It was a steep, hanging wall leading to a niche capped by a roof. The wall was smeared with hanging icicles and above the niche there was an ice curtain enticingly hanging over a higher a large overlap. I was nervous! Three years I’ve been coming to try this route and now it was time to step up and give it a shot. But it looked hard, and more to the point, the pitch looked long and sustained. Thoughts of still being fatigued from Mondays adventure plagued my head and whether or not I’d be able to hold onto the technical looking wall long enough to get adequate protection. I wasn’t really in the mood to repeat Mondays bold and scary lead any time soon.

Me getting my head in gear

Me getting my head in gear

But I was there now, stood below one of the best looking pitches of climbing I had ever seen, with a psyched partner and some amazing weather, it would have been rude not to at least have given it the respect of trying, even if failure was the consequence.

Gaining the pumpy and trying to get recovered

Gaining the pumpy and trying to get recovered

I surmounted the first pedestal and took a deep breath. “No down-climbing this time” I told myself, to try and preserve energy on this monster of a pitch. I started up with every move nudging my thoughts into the correct headspace, and found myself enjoying every second of the experience. I composed myself and tried not to let the technical torques and moves get one arm more pumped than the other. I continued up and then the pump started to sneak in. I was shaking and looking for the next move, shaking and looking, this process went on until I decided to charge for the niche that looked like it would be home to a nice comfortable rest. Unfortunately this wasn’t to be, the routes steepness was deceptive and although the niche wasn’t as steep as the lower wall, it was still well overhanging. I fought to get some gear in and try and de-pump my now burning forearms, deep egyptians and contortions were tried to relive my arms and finally once I had scoped what looked like the way to sanctuary, I powered on through the steep capping roof of the niche to gain a wild and astonishingly exposed position on the overhanging arête. Hundreds of meters of cliff dropping away below me with nothing but air between me and the coire floor. This is a memory that will last a lifetime!

The evening view from the belay

The evening view from the belay

After that it was out onto and over the ice-capped overlap and into a position below another steep ice smothered bulge. At this point the head games had returned, I really didn’t want to blow it at this point but the next section of climbing was not too hard but very off balance and with only a turf hook half hammered into the capping ice, as there wasn’t enough for screws (which we did remember this time), I had thoughts of fluffing it and taking the ride into the exposure in the back of my head as I committed. Eventually I gained easier ground and the comfort of the ice cave where I belayed and took in the exposure in a more comfortable state.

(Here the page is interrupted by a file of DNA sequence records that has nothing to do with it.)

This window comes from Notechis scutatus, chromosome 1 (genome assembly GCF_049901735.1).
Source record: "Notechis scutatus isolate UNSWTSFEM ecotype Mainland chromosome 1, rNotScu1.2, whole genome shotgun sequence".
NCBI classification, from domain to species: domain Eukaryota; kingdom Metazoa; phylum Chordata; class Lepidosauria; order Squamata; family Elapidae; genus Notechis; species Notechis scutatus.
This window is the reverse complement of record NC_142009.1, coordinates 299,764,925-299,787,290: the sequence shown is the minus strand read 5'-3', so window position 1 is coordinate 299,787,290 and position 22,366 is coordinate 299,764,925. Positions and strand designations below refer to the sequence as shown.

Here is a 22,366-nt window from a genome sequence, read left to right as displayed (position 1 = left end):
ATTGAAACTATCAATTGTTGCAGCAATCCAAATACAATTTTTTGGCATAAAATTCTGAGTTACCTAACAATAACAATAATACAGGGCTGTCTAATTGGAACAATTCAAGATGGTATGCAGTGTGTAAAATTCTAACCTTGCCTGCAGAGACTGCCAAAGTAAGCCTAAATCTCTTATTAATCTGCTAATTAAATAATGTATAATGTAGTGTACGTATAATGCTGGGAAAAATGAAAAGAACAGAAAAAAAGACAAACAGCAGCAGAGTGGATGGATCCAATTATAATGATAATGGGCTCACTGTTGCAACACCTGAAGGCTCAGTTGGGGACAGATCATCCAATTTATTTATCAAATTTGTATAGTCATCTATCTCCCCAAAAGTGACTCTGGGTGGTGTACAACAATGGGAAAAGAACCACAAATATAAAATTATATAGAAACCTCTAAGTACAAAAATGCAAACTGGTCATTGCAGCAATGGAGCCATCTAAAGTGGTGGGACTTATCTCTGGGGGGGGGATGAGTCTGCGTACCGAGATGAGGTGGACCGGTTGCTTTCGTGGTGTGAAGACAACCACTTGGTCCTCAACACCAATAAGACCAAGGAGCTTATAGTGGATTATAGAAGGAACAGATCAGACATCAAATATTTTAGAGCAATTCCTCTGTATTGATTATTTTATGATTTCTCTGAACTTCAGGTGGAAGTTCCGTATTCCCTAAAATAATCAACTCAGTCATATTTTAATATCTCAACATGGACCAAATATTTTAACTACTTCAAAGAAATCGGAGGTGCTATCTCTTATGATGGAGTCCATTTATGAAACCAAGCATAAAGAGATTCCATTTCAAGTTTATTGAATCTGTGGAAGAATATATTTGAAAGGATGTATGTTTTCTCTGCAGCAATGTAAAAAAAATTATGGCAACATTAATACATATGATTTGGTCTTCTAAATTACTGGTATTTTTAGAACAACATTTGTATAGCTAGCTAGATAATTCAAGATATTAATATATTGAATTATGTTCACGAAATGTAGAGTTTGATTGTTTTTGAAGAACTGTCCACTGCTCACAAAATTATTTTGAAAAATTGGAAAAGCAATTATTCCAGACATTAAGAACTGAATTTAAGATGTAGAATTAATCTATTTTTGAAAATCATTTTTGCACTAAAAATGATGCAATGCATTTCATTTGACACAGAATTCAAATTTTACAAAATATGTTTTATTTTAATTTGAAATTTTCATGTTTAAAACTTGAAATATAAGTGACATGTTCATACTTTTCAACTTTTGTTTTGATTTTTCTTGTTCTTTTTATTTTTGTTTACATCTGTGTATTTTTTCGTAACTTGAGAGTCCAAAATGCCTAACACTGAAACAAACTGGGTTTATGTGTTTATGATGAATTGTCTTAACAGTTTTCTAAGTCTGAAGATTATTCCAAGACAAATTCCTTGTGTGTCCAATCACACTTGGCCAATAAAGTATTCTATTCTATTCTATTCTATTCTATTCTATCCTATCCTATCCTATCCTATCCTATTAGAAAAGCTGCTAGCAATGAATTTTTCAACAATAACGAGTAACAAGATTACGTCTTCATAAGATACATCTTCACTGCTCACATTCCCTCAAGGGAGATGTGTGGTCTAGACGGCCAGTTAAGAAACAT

Guy seconding with the exposure booming below him

Guy seconding with the exposure booming below him

The usual cries of enjoyment and beaming smiles were found as Guy seconded the pitch, and as I was belaying him up, I recounted almost every move in my head and was unbelievably psyched to climb what was definitely one of the best and varied pitches I have ever been on!

By the time Guy had reached the cave belay the weather had rolled in and the spindrift and wind were howling down the crag, he grabbed a handful of gear and raced on upwards over the flowing blue ice and eventually to the top of the crag and I finished off the route with a screaming ice-cream headache and a mouth full of wind-propelled powder snow. Some might say this is the best way to finish a big winter day in Scotland, in my opinion, they’re wrong!

Guy moving away into a world of spindrift and wind

Guy moving away into a world of spindrift and wind

Once at the top we sorted the ropes and congratulated ourselves on doing the route that we had both been pining over for the last three years, and what a route it was!

We trotted back to the base of the coire and down to our bags via a pretty big detour due to the copious amounts of scary snow and loaded slopes, then it was off across the loch and back to the snowy path. We were hoping our tracks from the approach and James and Neil’s tracks out would still be nice and firm and showing for our swift exit, but the wind had drifted tones of new snow across and it was back to the booby-trapped trail breaking all the way back to the bikes.

It was a long and tiring day by the time we got back to the car, but by gumble it was well and truly worth it!

 Range War (winter variation) ***********

Grade- X/10

Coire an Dubh Loch

Guy Robertson and Greg Boswell (on-sight)